1. I don’t see any reason whatsoever why SSB/A itself would force any change to minimum hardware specs. Your computer isn’t having to do anything more than is currently the case with local baking. There are many very good and pertinent reasons for people who want to use SL and who are on marginal hardware to update, but I’m really not convinced that SSB/A shoudl be flagged as “the” reason.

      One could perhaps better argue that things like materials processing, etc., will actually put far more of a load on the local computer in that respect (new maps to handle and render, the need to run deferred rendering – aka Advanced Lighting Model – in order to see materials in action, etc), which would require some to consider hardware upgrades in order to take advantage of such capabilities.


      1. Some people are still using CPUs that do not support SSE2.
        A graphics card that supports OpenGL 3.3 is necessary to see mesh, so that might also be considered a minimum requirement.


        1. Yup. There are plenty of very valid reasons for updating old hardware – I just don’t agree that SSB/A is one of them.

          Most of the established reasons pre-date it by a long shot, and as mentioned, in terms of emerging capabilities, materials might be said to be more of a strain for old hardware to manage than SSB/A.


        2. I would even say that SSB/A is to reduce the CPU load associated to baking the textures locally. Materials are going to add load to the general hardware, though.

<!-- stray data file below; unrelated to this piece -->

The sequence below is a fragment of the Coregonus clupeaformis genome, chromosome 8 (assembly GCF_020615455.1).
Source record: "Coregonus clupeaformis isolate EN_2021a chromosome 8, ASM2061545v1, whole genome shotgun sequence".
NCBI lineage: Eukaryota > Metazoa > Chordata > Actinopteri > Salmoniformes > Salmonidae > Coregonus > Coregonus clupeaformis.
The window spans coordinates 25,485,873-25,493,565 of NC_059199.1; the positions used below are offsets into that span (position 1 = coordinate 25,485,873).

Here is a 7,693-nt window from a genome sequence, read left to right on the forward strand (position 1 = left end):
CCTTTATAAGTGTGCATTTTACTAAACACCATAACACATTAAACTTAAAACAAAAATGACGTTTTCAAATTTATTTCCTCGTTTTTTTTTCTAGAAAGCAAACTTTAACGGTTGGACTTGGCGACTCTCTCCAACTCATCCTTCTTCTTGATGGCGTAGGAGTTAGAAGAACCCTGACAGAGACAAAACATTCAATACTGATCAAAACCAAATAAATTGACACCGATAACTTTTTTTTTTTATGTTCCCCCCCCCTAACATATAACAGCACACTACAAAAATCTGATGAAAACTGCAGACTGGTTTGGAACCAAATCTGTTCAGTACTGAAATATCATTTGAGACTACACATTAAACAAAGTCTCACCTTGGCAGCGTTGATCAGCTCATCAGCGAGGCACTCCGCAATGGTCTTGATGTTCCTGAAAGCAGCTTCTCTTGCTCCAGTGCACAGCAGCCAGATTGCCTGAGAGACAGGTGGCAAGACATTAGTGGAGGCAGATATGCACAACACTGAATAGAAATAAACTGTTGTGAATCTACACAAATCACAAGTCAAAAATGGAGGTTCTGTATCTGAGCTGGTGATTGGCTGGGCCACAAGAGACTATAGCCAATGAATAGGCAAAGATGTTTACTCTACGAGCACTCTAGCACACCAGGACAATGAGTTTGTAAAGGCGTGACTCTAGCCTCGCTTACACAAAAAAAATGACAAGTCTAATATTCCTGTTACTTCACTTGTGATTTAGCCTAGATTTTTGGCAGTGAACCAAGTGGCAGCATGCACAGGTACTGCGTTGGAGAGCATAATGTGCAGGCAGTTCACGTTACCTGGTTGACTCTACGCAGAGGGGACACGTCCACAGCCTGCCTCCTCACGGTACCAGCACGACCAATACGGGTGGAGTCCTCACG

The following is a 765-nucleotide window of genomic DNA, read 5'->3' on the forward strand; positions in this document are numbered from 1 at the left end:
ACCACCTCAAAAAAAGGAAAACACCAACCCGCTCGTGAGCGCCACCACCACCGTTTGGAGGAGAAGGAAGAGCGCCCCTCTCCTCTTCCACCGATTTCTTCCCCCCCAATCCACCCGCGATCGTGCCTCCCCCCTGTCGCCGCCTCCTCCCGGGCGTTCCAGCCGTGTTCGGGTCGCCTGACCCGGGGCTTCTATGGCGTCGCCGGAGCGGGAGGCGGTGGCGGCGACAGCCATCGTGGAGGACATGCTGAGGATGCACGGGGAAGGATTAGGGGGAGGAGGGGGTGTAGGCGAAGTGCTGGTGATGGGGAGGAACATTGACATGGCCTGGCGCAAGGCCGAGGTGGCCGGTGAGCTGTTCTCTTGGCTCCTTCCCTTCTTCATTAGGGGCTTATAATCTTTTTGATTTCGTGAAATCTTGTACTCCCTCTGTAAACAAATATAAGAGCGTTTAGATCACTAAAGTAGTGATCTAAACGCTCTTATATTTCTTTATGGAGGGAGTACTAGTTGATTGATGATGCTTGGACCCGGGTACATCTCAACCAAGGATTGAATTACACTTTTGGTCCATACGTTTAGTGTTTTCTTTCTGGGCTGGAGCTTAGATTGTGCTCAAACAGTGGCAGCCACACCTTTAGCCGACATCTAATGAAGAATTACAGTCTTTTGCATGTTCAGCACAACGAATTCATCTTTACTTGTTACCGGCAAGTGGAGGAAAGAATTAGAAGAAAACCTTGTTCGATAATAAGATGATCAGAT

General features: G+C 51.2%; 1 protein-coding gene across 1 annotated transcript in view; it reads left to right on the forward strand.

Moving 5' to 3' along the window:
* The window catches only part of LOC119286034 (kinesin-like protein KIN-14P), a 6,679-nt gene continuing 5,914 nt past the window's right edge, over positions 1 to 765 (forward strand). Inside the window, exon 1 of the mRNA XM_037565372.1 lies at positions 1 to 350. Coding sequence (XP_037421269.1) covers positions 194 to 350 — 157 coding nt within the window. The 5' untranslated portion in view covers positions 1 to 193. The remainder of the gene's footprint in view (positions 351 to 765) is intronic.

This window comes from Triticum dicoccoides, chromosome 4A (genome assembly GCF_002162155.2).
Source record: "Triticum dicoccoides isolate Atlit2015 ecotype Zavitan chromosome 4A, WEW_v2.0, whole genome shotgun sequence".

I really pity non-SSE2 users.


  2. It surprises me a bit that the Firestorm team hasn’t started up some official forums. When their only form of interactive support consists of live people in-world, it’s no wonder they’re worrying about being inundated.

    Forums allow one to many support in a searchable way, allowing people to see if anyone else has had a similar experience. It also introduces a viable way for people using OpenSimulator based worlds to get help or give feedback (or help the team out; there some smart cookies out there!), as it’s clearly unreasonable to expect the Firestorm team to create groups on every grid, even the more popular ones.


    1. Forums have their pluses and minuses. On the plus side, they provide a means of searching of support issues – but so does am open JIRA and maintained troubleshooting index, both of which Firestorm have.

      Forums allow for more interaction and for users to help one another, but they also require moderation and management, which can become a handful and time-consuming. They can also become places where frustrations are vent and cliques form (take a look at the SL forums!).

      A JIRA provides a good, centralised means of logging issues which can be indexed and searched and which allow user feedback / input. The downside is that it requires account creation, which many users may find off-putting, and so they avoid using it even as a means of simply looking-up information.

      The good thing about in-world group support is that it provides immediacy which a forum cannot match (unless you have the resources to monitor all posts as they arrive). Most questions are readily dealt with, and the format does allow other users to provide assistance with common problems as well as the group support staff. The downside is that there will be periods when the group is awash with demands and requests for help, and people will be stretched.